In prison he was at least able to study for his Italian middle school qualifications and dreamt of escaping prison.

Finally, in spring 2017, Moussa got an appeal court hearing date in Palermo.

But when he walked into the courtroom the judge stood up and said he could not preside over the case of a minor.

Then, three days later, in the small hours of the morning, guards came to his cell and told him to pack up as he was being released.

“They walked me to the door and closed it behind me. I was standing there, with a plastic bin bag full of my clothes.”

He had no idea where to go and one of the guards suggested he take the road and wait until he found other Africans to ask for advice on what he should do.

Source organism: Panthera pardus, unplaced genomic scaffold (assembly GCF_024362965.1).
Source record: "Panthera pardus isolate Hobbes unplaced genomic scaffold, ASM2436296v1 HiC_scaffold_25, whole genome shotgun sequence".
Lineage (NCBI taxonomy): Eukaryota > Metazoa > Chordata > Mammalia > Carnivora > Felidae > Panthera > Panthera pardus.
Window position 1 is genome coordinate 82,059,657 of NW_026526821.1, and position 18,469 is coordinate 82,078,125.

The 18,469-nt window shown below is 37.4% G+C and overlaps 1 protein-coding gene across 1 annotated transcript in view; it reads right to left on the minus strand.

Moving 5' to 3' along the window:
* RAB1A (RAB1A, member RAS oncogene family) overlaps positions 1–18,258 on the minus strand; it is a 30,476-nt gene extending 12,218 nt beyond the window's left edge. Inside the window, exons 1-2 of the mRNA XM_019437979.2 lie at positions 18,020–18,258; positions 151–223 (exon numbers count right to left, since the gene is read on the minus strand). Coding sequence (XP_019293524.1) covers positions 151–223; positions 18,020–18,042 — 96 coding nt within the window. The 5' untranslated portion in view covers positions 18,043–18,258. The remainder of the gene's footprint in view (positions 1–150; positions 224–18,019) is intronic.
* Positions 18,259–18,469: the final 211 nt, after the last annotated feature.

That night he arrived at the Piazza Vittoria square in Trapani. There he met some Senegalese who told him to head to Volpita, a migrant camp.

Eventually Moussa left Volpita after hearing he could make money by picking olives somewhere else.

After spending many months working there he settled in the popular tourist town of Cefalù, near Palermo, where he now works as a chef in a hotel.

But his case has not been addressed yet and he remains in a distressing legal limbo.

His documents have also expired and he is waiting for a new court date.

As Moussa explains his predicament six years after arriving in Italy he becomes overwhelmed – traumatised by what he had been through. He simply wants the nightmare to end.

More Letters from Africa:

Follow us on Twitter @BBCAfrica, on Facebook at BBC Africa or on Instagram at bbcafrica

A composite image showing the BBC Africa logo and a man reading on his smartphone.

A composite image showing the BBC Africa logo and a man reading on his smartphone.

LEAVE A REPLY

Please enter your comment!
Please enter your name here